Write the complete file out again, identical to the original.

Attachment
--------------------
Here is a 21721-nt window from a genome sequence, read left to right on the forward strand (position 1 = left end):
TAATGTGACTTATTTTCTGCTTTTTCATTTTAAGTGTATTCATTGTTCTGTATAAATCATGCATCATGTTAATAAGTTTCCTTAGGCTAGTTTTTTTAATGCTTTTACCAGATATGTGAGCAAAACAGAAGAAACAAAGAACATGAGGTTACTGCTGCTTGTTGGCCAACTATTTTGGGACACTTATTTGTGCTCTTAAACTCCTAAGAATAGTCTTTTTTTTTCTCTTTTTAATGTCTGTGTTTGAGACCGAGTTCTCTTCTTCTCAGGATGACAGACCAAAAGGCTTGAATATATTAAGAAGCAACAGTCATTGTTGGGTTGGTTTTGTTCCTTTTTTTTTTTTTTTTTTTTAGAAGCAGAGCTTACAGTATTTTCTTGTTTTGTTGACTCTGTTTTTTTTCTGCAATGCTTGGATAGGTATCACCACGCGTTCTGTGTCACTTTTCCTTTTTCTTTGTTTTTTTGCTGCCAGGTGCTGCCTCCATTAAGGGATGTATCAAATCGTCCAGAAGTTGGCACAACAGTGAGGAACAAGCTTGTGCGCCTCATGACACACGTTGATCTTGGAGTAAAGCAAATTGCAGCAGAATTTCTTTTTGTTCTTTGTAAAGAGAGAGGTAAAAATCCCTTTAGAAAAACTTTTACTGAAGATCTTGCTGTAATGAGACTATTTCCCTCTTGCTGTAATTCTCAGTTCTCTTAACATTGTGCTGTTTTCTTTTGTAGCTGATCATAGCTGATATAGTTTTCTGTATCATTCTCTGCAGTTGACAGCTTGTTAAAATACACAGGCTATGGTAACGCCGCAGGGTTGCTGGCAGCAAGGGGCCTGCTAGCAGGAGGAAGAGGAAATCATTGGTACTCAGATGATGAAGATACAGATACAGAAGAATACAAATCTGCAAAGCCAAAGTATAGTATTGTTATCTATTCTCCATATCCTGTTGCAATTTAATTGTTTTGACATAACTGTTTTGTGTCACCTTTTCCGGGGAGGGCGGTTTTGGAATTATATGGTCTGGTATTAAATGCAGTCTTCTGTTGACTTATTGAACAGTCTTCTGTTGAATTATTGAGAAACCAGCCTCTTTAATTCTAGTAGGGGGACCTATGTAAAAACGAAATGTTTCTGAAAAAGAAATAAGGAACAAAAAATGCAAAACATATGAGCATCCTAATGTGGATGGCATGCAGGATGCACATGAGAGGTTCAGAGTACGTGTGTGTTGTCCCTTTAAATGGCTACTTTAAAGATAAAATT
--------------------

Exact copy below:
Here is a 21721-nt window from a genome sequence, read left to right on the forward strand (position 1 = left end):
TAATGTGACTTATTTTCTGCTTTTTCATTTTAAGTGTATTCATTGTTCTGTATAAATCATGCATCATGTTAATAAGTTTCCTTAGGCTAGTTTTTTTAATGCTTTTACCAGATATGTGAGCAAAACAGAAGAAACAAAGAACATGAGGTTACTGCTGCTTGTTGGCCAACTATTTTGGGACACTTATTTGTGCTCTTAAACTCCTAAGAATAGTCTTTTTTTTTCTCTTTTTAATGTCTGTGTTTGAGACCGAGTTCTCTTCTTCTCAGGATGACAGACCAAAAGGCTTGAATATATTAAGAAGCAACAGTCATTGTTGGGTTGGTTTTGTTCCTTTTTTTTTTTTTTTTTTTTAGAAGCAGAGCTTACAGTATTTTCTTGTTTTGTTGACTCTGTTTTTTTTCTGCAATGCTTGGATAGGTATCACCACGCGTTCTGTGTCACTTTTCCTTTTTCTTTGTTTTTTTGCTGCCAGGTGCTGCCTCCATTAAGGGATGTATCAAATCGTCCAGAAGTTGGCACAACAGTGAGGAACAAGCTTGTGCGCCTCATGACACACGTTGATCTTGGAGTAAAGCAAATTGCAGCAGAATTTCTTTTTGTTCTTTGTAAAGAGAGAGGTAAAAATCCCTTTAGAAAAACTTTTACTGAAGATCTTGCTGTAATGAGACTATTTCCCTCTTGCTGTAATTCTCAGTTCTCTTAACATTGTGCTGTTTTCTTTTGTAGCTGATCATAGCTGATATAGTTTTCTGTATCATTCTCTGCAGTTGACAGCTTGTTAAAATACACAGGCTATGGTAACGCCGCAGGGTTGCTGGCAGCAAGGGGCCTGCTAGCAGGAGGAAGAGGAAATCATTGGTACTCAGATGATGAAGATACAGATACAGAAGAATACAAATCTGCAAAGCCAAAGTATAGTATTGTTATCTATTCTCCATATCCTGTTGCAATTTAATTGTTTTGACATAACTGTTTTGTGTCACCTTTTCCGGGGAGGGCGGTTTTGGAATTATATGGTCTGGTATTAAATGCAGTCTTCTGTTGACTTATTGAACAGTCTTCTGTTGAATTATTGAGAAACCAGCCTCTTTAATTCTAGTAGGGGGACCTATGTAAAAACGAAATGTTTCTGAAAAAGAAATAAGGAACAAAAAATGCAAAACATATGAGCATCCTAATGTGGATGGCATGCAGGATGCACATGAGAGGTTCAGAGTACGTGTGTGTTGTCCCTTTAAATGGCTACTTTAAAGATAAAATT